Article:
Videoconferencing etiquette — Why it’s important

Video conferencing is just like any other face-to-face meeting and should be treated accordingly.  Many are used to audio conferencing, and the statistics on why an audio conference is so ineffective are shocking.

 Here is what people do during an audio conference, (Survey Source – Raindance Communications):

–          70%  Doing unrelated work

–          69%  Looking for the materials discussed in the conference

–          50%  Reading and/or sending e-mail or instant messages

–          37%  Eating

–          36%  Muting the call and talking to someone else

–          27%  Surfing the internet

Portrait of happy smiling businesswoman and colleagues on background, at officeYou cannot get away with any of the above items on a video conference because they will be seen and even exaggerated.  Video conferencing cameras exaggerate everything.  Did you ever hear this one?  “The camera adds twenty pounds to my weight.”  Other exaggerations include our faces.  Depending on how you are framed on your web cam, others at the far end may be seeing you on a 60” flat panel display with full audio.  Your head could be viewed bigger than real life.

Here are some rules of thumb to make sure you have successful video conferences:  Frame yourself properly, so others can see your face.  Make sure there is no light coming from behind you like a window with no blinds. Cameras adjust automatically and will adjust to the light creating a silhouette of you.  You will look like someone in the witness protection program.  Make sure your room has adequate lighting.  All video conferencing systems have a way to check your mic and audio.  Make sure you complete the proper testing before your meeting.  If they don’t hear you, and you don’t hear them, you are not part of the meeting.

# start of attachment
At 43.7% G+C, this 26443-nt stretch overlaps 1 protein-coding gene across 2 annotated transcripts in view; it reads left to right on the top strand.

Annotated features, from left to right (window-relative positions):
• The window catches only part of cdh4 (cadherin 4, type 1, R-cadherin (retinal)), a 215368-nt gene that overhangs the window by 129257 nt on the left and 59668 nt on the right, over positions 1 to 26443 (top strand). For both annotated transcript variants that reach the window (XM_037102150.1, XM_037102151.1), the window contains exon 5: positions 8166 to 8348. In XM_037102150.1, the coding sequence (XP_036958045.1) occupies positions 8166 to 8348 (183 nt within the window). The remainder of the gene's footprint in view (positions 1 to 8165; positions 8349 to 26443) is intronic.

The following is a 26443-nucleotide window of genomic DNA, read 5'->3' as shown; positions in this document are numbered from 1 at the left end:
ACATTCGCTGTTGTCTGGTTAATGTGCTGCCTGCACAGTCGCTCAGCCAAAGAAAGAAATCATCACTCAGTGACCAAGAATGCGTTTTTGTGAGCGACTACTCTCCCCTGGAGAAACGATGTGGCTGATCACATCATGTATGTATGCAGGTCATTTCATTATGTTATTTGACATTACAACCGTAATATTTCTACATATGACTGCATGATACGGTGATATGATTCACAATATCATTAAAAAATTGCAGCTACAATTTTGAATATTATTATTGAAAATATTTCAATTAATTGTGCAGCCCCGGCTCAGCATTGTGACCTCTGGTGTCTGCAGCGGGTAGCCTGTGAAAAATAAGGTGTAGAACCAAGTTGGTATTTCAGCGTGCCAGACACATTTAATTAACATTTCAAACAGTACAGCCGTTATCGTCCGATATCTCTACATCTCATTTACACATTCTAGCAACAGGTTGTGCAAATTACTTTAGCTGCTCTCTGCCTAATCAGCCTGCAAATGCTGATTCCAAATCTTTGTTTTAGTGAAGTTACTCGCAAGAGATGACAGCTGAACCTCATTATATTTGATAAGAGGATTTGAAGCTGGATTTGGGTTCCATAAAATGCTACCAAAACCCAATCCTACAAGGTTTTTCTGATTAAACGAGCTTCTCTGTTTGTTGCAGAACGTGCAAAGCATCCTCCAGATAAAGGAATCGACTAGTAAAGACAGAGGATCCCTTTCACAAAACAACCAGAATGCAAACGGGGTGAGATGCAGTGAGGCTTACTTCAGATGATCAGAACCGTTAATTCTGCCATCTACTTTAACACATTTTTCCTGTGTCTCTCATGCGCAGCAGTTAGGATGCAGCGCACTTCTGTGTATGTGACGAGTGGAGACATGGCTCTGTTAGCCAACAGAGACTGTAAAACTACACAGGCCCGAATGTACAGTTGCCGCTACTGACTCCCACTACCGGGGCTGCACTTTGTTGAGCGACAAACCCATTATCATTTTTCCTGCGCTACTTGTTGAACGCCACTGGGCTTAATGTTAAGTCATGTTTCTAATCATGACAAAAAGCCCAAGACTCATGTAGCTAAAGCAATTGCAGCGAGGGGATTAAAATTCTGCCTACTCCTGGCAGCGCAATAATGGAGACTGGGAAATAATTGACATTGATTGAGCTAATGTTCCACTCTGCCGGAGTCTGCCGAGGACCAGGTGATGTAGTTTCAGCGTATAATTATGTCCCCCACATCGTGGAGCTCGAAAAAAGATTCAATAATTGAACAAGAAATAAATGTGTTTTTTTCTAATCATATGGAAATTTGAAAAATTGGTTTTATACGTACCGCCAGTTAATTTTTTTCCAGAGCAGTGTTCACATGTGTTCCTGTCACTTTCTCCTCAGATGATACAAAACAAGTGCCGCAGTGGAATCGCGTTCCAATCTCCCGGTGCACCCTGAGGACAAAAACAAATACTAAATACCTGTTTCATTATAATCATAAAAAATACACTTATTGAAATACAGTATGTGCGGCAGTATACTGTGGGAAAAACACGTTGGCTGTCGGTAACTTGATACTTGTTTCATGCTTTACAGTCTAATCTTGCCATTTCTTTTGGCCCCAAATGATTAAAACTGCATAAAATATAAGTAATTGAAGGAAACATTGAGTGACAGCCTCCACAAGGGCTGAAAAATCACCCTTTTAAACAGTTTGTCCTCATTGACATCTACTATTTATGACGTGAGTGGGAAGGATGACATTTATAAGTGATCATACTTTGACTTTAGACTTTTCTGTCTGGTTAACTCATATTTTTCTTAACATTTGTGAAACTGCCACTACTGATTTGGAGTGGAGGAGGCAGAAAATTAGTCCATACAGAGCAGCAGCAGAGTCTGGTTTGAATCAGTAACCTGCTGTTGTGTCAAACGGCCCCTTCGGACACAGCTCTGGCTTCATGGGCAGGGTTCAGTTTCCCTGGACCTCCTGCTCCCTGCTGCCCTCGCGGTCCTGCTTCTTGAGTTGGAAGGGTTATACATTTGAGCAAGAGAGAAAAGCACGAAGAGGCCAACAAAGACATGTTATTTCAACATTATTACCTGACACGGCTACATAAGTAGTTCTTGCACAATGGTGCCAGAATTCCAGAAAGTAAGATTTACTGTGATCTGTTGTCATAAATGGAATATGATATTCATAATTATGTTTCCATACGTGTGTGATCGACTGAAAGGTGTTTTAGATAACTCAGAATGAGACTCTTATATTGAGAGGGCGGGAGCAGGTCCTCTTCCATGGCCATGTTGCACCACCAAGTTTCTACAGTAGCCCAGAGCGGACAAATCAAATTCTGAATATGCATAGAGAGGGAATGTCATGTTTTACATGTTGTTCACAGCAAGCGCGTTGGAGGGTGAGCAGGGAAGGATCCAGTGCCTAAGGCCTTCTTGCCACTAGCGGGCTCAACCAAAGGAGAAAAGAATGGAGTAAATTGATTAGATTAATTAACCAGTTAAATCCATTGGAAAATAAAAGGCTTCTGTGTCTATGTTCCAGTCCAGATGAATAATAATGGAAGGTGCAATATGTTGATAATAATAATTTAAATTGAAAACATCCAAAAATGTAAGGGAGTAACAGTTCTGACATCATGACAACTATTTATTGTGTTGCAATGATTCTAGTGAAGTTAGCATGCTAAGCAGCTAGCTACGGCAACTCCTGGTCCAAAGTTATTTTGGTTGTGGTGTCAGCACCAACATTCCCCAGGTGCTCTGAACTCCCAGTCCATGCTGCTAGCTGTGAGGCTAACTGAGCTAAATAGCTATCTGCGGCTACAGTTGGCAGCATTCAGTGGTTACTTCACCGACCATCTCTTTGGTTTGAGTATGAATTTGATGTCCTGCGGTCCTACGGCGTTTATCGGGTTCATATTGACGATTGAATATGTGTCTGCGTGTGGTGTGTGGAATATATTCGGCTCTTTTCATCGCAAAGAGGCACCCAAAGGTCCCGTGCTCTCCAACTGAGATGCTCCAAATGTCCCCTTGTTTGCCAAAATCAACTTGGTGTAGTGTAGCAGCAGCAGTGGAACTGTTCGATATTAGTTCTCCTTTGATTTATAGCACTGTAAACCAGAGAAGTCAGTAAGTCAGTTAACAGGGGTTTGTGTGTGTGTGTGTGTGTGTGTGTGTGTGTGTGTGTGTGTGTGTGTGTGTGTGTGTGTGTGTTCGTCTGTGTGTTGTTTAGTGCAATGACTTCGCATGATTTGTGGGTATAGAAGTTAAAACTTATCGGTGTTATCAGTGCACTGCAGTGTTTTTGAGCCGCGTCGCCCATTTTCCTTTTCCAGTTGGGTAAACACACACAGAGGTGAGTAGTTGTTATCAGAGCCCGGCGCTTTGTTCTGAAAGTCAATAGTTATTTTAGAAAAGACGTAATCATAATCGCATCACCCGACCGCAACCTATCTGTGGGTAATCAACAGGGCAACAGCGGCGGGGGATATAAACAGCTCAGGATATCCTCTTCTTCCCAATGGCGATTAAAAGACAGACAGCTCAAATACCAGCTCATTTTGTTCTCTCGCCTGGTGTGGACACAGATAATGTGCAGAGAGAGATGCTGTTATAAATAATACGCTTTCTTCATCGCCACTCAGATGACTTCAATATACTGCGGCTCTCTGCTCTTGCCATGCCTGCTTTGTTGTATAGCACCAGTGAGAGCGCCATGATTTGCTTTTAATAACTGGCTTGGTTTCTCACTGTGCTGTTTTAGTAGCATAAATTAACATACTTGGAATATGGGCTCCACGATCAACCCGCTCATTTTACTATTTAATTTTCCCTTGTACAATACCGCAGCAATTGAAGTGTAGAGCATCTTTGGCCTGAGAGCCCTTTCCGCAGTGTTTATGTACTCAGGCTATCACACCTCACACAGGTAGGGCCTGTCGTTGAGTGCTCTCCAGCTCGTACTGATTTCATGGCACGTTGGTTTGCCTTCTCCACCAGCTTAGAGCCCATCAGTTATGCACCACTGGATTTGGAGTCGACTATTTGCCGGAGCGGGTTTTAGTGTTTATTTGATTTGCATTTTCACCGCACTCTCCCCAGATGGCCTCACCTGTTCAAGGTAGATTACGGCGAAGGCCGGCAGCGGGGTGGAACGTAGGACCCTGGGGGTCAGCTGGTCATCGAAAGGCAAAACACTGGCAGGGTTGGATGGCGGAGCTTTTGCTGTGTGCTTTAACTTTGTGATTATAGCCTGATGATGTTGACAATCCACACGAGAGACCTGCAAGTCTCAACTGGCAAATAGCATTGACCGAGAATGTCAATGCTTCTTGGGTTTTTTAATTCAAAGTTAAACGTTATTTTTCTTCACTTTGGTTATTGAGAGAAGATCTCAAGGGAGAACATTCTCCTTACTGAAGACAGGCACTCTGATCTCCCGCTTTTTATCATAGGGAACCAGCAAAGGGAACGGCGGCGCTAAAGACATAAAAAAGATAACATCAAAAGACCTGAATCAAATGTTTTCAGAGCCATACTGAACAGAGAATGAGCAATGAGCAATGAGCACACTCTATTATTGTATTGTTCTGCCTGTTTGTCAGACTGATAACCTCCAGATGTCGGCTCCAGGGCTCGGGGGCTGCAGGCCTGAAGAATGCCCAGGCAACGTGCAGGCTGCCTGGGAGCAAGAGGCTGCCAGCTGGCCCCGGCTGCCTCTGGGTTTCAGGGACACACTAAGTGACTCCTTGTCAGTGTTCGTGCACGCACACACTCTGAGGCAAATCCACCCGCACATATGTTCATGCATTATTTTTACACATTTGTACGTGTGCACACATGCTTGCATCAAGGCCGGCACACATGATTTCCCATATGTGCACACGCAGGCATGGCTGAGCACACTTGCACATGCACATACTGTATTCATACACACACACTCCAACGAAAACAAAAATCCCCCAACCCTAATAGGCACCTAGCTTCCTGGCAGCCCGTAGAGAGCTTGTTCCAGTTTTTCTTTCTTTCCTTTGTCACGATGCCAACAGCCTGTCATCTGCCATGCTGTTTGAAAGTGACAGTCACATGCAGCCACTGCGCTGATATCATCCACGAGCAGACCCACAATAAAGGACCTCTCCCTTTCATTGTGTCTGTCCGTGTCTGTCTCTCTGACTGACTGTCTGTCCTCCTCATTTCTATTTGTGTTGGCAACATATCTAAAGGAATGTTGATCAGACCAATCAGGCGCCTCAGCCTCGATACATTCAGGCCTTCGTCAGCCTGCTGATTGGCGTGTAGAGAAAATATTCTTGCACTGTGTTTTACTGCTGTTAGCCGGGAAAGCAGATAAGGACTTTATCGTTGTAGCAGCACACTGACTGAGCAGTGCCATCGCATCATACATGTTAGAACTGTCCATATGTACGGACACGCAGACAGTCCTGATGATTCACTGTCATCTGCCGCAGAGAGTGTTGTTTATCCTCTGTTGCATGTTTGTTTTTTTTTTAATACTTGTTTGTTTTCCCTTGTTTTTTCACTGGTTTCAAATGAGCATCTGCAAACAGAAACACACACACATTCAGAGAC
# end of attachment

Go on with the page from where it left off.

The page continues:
With the mechanics of a video conference out of the way, on to etiquette:  Like any other meeting follow the introduction protocols.  Make sure everybody knows who is attending the video conference.  If you are controlling the meeting make sure everybody introduces themselves.  When listening, look at your screen. When talking look right into your camera.  This is critical because if you don’t look into the camera your eyes will be looking off to the side and it will seem like you are lying.  If you are on a multi-site call and using continuance presence, which means everybody is seeing everybody else simultaneously, like on Hollywood Squares, pay attention.  If you start to yawn or your eyes wonder off everybody notices and perceives that you are bored with the meeting and you don’t want to be there.  Finally, if you are conferencing from you home office, wear pants.  Sounds stupid to say, but one of our clients was meeting from his home office with executives in China.  He got up to grab some coffee, leaving the other side laughing.  He had a nice shirt and tie with his boxer shorts.  Remember; treat the meeting like any other physical meeting.


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